When eBay shelled out $4.1 billion for Skype, it paid about $52 per user. In July 2005, News Corp. purchased the parent of MySpace for $580 million. At the time, MySpace had about 21 million users, costing $27.62 per user. Bebo sold to AOL for $850 million and has about 40 million users, costing $21.25 per user. It is entirely conceivable that social networking, like web-mail, will never make tons of money. Because lofty valuations require each site maximizing its page views, they are focused on getting users to keep coming back to the site. They are all closed, walled-in gardens.
AOL tried this, but it didn’t work. So did Compuserve and Prodigy. It didn’t work for them either. And despite some of the sites pleas for outside developers to make fun software for their sites, (like Facebook, MyspaceTV, Googles Open Social and Friendster), each site still requires us to come back. And that begins to become a bore. Its been argued that the ultimate ‘social’ network is email. Why? Because with email, you have your address book, photo’s are mailed, dates are made and placed in a calendar indicating certain personal social ‘activities’. In other words, your email knows more about what you do than ANY social network can.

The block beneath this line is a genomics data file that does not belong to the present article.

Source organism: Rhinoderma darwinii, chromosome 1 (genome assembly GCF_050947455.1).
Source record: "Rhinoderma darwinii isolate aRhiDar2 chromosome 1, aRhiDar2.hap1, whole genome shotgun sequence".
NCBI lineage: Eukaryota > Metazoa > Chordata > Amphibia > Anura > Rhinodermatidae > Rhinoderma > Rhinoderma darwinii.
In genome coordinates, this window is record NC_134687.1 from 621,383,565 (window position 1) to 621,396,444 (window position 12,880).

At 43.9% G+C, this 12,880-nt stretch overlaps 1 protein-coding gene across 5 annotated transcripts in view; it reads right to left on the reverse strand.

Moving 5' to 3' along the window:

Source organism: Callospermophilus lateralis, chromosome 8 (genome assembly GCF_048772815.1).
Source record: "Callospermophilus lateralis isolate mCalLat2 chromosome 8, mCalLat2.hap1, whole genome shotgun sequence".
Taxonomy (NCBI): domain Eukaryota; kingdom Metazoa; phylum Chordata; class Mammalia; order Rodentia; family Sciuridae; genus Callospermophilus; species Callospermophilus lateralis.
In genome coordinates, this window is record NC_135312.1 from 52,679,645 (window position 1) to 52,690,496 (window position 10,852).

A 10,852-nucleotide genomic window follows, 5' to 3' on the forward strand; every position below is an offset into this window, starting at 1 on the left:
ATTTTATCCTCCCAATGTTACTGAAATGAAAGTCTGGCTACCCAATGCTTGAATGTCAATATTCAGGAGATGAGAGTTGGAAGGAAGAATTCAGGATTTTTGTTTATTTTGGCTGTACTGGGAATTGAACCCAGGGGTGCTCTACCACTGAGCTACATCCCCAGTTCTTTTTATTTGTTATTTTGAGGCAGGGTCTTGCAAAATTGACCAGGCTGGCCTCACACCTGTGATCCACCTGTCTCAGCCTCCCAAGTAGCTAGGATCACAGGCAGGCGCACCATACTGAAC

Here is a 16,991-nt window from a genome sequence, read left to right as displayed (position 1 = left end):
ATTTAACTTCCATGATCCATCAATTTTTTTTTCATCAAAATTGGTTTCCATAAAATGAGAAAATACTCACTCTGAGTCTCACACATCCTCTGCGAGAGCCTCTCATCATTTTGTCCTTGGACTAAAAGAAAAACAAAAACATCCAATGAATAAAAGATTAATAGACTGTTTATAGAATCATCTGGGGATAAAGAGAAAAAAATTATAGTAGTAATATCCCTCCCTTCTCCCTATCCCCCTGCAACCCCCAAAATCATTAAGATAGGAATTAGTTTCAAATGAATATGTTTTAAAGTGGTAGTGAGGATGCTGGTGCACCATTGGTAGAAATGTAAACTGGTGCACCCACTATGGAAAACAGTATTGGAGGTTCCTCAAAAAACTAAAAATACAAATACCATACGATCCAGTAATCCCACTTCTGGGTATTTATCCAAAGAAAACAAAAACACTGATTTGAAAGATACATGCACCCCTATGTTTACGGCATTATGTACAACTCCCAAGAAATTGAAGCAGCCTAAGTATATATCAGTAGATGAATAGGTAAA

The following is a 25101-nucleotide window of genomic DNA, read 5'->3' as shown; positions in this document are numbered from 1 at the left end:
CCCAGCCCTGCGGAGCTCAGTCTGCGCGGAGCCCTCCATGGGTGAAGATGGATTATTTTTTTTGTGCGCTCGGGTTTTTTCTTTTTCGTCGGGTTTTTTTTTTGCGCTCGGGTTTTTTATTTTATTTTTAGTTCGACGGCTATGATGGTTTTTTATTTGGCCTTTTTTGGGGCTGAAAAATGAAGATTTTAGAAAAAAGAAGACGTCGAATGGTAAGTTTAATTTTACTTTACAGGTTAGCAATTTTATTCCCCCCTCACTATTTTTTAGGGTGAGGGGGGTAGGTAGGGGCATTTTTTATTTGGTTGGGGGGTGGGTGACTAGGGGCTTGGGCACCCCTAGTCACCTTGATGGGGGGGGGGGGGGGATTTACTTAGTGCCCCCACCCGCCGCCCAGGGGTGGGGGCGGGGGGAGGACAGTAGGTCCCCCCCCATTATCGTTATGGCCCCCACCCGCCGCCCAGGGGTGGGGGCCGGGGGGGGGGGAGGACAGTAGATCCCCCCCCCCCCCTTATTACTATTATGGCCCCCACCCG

“We will look back to 2008 and think it archaic and quaint that we had to go to a destination like Facebook or LinkedIn to be social,” says Charlene Li at Forrester Research, a consultancy. Future social networks, she thinks, “will be like air. They will be anywhere and everywhere we need and want them to be.” No more logging on to Facebook just to see the “news feed” of updates from your friends; instead it will come straight to your e-mail inbox, RSS reader or instant messenger. No need to upload photos to Facebook to show them to friends, since those with privacy permissions in your electronic address book can automatically get them. Personal referrals and word-of-mouth still and will always be more effective than advertising. This ‘essence’ of personal suggestions from friends permeates every single email we get in our inbox. In theory, email knows everything about us. And email is decades old. There maybe more money in knowing what we like to do, than in delivering banner ads on a web page. That is, more money can be made by simply knowing my habits, spending and otherwise and then interacting and crossing those habits with services I use on the internet. Its not the ads I see but ultimately, but what I end up doing that results in my purchasing of a service (buying movie tickets online) or renting a car on weekends if I live in a big city where transportation (NYC) isn’t an issue (for example, renting a car to get away to the Hamptons in the summer). When I plan a weekend away in the Hamptons with my friends, I’ll need to rent a car. With one email to my friends about this, I’m a potential car rental customer. And my email knew it before anyone else did.